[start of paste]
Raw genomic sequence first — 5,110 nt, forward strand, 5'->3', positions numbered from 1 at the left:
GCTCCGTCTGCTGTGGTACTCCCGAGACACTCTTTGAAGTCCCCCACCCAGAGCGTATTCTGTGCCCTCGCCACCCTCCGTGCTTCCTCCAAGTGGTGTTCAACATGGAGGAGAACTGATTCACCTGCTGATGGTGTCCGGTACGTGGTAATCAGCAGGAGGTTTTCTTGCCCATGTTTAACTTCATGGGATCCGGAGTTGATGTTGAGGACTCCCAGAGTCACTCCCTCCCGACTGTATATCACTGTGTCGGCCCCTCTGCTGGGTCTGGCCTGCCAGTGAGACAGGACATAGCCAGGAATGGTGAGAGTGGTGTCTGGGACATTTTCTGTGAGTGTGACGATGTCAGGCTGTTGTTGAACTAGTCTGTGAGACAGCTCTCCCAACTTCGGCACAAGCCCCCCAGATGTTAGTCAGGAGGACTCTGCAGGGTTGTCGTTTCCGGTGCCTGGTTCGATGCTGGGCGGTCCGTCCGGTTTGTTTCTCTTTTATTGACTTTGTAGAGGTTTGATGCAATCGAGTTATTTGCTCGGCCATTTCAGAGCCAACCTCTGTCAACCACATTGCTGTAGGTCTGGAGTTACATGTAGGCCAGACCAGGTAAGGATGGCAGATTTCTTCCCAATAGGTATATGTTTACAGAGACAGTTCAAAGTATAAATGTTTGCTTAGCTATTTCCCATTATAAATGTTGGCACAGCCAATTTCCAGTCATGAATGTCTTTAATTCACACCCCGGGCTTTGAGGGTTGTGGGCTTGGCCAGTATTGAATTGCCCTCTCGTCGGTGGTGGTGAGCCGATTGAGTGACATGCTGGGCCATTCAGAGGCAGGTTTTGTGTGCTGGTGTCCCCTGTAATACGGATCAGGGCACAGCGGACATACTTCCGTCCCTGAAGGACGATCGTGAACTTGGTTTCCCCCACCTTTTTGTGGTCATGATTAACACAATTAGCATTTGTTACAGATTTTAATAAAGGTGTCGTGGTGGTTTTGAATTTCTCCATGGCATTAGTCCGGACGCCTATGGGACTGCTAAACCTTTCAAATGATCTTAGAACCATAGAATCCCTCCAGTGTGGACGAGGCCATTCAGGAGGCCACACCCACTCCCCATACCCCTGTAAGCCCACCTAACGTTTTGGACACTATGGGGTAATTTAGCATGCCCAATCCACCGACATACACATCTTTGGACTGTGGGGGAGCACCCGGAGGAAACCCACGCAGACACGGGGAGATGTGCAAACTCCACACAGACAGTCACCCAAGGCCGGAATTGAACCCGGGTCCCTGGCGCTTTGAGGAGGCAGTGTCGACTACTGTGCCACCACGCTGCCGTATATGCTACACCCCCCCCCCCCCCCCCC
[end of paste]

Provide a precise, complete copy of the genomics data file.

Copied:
Raw genomic sequence first — 5,110 nt, forward strand, 5'->3', positions numbered from 1 at the left:
GCTCCGTCTGCTGTGGTACTCCCGAGACACTCTTTGAAGTCCCCCACCCAGAGCGTATTCTGTGCCCTCGCCACCCTCCGTGCTTCCTCCAAGTGGTGTTCAACATGGAGGAGAACTGATTCACCTGCTGATGGTGTCCGGTACGTGGTAATCAGCAGGAGGTTTTCTTGCCCATGTTTAACTTCATGGGATCCGGAGTTGATGTTGAGGACTCCCAGAGTCACTCCCTCCCGACTGTATATCACTGTGTCGGCCCCTCTGCTGGGTCTGGCCTGCCAGTGAGACAGGACATAGCCAGGAATGGTGAGAGTGGTGTCTGGGACATTTTCTGTGAGTGTGACGATGTCAGGCTGTTGTTGAACTAGTCTGTGAGACAGCTCTCCCAACTTCGGCACAAGCCCCCCAGATGTTAGTCAGGAGGACTCTGCAGGGTTGTCGTTTCCGGTGCCTGGTTCGATGCTGGGCGGTCCGTCCGGTTTGTTTCTCTTTTATTGACTTTGTAGAGGTTTGATGCAATCGAGTTATTTGCTCGGCCATTTCAGAGCCAACCTCTGTCAACCACATTGCTGTAGGTCTGGAGTTACATGTAGGCCAGACCAGGTAAGGATGGCAGATTTCTTCCCAATAGGTATATGTTTACAGAGACAGTTCAAAGTATAAATGTTTGCTTAGCTATTTCCCATTATAAATGTTGGCACAGCCAATTTCCAGTCATGAATGTCTTTAATTCACACCCCGGGCTTTGAGGGTTGTGGGCTTGGCCAGTATTGAATTGCCCTCTCGTCGGTGGTGGTGAGCCGATTGAGTGACATGCTGGGCCATTCAGAGGCAGGTTTTGTGTGCTGGTGTCCCCTGTAATACGGATCAGGGCACAGCGGACATACTTCCGTCCCTGAAGGACGATCGTGAACTTGGTTTCCCCCACCTTTTTGTGGTCATGATTAACACAATTAGCATTTGTTACAGATTTTAATAAAGGTGTCGTGGTGGTTTTGAATTTCTCCATGGCATTAGTCCGGACGCCTATGGGACTGCTAAACCTTTCAAATGATCTTAGAACCATAGAATCCCTCCAGTGTGGACGAGGCCATTCAGGAGGCCACACCCACTCCCCATACCCCTGTAAGCCCACCTAACGTTTTGGACACTATGGGGTAATTTAGCATGCCCAATCCACCGACATACACATCTTTGGACTGTGGGGGAGCACCCGGAGGAAACCCACGCAGACACGGGGAGATGTGCAAACTCCACACAGACAGTCACCCAAGGCCGGAATTGAACCCGGGTCCCTGGCGCTTTGAGGAGGCAGTGTCGACTACTGTGCCACCACGCTGCCGTATATGCTACACCCCCCCCCCCCCCCCCC